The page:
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In the Garage: 1954 Ford Customline

This 1954 Ford Customline two-door sedan has been

This 1954 Ford Customline two-door sedan has been restored inside and out, with some of the chrome replaced and engine compartment cleaned. Photo Credit: David Fluhrer

THE CAR AND ITS OWNER: 1954 Ford Customline two-door sedan owned by Thomas Nasca

WHAT MAKES IT INTERESTING: With more than 670,000 built, the 1954 Customline series was a hugely popular family car for Ford. Slotted between the upper-level Crestline and the entry-level Mainline, it could be ordered in two- or four-door sedan and station wagon models, or as a hardtop club coupe. Some automotive historians claim the design was the basis for Russia’s 1956 GAZ-21 Volga sedan. Nasca’s ride carries the optional original 130-horsepower V-8 engine and has been mildly customized with special teal paint, a new interior and 12-volt electrical system (versus the original six-volt). The exterior features dual exhausts, side pipes (known to hot rodders as “lake pipes”), custom wheel covers and pinstriping accents.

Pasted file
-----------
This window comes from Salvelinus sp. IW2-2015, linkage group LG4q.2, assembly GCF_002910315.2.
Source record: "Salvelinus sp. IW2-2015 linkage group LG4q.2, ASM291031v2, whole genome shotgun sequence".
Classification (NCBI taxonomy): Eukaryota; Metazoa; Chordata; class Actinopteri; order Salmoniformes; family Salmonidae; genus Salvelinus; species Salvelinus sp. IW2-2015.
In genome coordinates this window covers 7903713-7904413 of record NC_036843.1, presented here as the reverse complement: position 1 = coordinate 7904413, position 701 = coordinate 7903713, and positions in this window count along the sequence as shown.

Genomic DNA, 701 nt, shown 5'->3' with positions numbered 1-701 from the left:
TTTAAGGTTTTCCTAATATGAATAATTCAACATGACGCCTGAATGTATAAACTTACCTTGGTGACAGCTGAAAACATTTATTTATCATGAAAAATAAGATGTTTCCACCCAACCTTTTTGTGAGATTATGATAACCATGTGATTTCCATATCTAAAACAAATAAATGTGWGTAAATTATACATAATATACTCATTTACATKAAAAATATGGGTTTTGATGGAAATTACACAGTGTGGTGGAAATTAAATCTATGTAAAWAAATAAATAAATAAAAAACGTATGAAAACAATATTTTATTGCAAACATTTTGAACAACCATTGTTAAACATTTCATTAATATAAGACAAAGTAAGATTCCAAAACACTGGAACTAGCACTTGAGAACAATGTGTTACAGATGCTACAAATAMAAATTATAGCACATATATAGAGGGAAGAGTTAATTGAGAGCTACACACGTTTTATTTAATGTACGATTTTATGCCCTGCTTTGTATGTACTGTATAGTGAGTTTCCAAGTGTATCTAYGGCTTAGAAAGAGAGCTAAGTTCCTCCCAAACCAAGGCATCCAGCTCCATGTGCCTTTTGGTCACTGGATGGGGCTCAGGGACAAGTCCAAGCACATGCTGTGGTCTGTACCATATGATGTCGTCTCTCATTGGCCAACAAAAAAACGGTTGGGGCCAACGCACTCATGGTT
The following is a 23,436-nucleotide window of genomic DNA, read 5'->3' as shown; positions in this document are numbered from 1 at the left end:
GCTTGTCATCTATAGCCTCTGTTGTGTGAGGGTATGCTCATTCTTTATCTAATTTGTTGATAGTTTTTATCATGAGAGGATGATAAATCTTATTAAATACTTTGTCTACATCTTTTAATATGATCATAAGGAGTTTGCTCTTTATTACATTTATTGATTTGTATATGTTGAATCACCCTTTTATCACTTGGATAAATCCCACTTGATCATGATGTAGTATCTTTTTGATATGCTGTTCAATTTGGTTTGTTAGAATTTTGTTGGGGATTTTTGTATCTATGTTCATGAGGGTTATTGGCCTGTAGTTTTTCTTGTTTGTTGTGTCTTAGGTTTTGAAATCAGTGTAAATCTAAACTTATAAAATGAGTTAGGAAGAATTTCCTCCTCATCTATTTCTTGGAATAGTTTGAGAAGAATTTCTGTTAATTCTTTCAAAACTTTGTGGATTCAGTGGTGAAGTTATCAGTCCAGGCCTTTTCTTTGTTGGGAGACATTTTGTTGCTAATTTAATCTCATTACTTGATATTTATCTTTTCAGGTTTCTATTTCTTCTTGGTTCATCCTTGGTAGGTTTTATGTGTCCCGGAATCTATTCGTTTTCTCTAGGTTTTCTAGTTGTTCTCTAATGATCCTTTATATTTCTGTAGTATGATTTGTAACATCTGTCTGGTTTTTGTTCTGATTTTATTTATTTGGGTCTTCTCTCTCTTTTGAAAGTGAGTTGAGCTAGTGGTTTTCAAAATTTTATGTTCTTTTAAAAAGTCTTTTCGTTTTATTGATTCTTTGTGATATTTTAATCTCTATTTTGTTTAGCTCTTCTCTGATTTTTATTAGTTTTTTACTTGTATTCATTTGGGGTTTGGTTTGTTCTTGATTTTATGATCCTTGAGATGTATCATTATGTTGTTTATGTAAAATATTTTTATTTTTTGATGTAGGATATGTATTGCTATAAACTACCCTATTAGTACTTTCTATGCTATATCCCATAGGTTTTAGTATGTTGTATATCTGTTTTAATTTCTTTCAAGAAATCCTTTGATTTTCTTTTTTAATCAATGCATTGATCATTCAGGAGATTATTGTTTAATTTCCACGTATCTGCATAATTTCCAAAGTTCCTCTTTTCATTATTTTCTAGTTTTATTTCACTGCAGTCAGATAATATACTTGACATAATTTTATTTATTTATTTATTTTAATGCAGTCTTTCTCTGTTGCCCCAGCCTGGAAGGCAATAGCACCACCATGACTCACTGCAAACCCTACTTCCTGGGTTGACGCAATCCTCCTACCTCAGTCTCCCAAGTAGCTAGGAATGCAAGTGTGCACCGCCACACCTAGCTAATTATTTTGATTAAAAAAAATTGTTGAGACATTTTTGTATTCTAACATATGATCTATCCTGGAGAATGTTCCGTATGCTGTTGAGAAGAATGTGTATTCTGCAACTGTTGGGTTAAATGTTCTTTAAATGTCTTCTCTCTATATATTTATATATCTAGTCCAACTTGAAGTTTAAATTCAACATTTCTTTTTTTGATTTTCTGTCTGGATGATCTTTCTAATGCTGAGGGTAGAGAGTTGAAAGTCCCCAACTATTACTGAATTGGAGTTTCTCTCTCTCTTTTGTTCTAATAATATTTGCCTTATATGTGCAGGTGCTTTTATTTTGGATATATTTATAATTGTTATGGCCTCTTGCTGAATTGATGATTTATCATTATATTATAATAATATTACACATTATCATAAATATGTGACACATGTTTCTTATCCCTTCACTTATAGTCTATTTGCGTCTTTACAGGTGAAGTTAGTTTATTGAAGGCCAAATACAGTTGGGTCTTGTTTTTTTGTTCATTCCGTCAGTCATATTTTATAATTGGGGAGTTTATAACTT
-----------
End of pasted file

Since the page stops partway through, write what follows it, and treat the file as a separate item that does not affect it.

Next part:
HOW LONG HE’S OWNED IT: Since 2013

WHERE HE FOUND IT: He found it advertised in a vintage car magazine and bought it from an Alpine, New Jersey owner, who rented cars for films and television.

CONDITION: “I bought the car as it is,” says Nasca. “The car is in excellent condition, restored inside and out. I have replaced some of the chrome and cleaned up the engine compartment. The car is garaged when it's not at a show or taken out for a spin. Parts are easy to obtain, some right at local parts stores. I was told the car came from California and on the trunk is written ‘California Dreaming.’”

TIPS FOR OWNERS: “If you want a classic car you should try to buy one that is already done, unless you are an excellent mechanic,” he advises. “You can always make changes to suit your taste.”

VALUE: Nasca estimates his Ford is worth about $15,000. The NADA Guides puts a “high retail” value of $13,627 on a similar unmodified car with the V-8 engine.

THE BOTTOM LINE: “I love the Fords of the late ‘40s and early ‘50s,” he says. “When I drive the car, people wave and give the ‘thumbs up,’ especially the older folks.”

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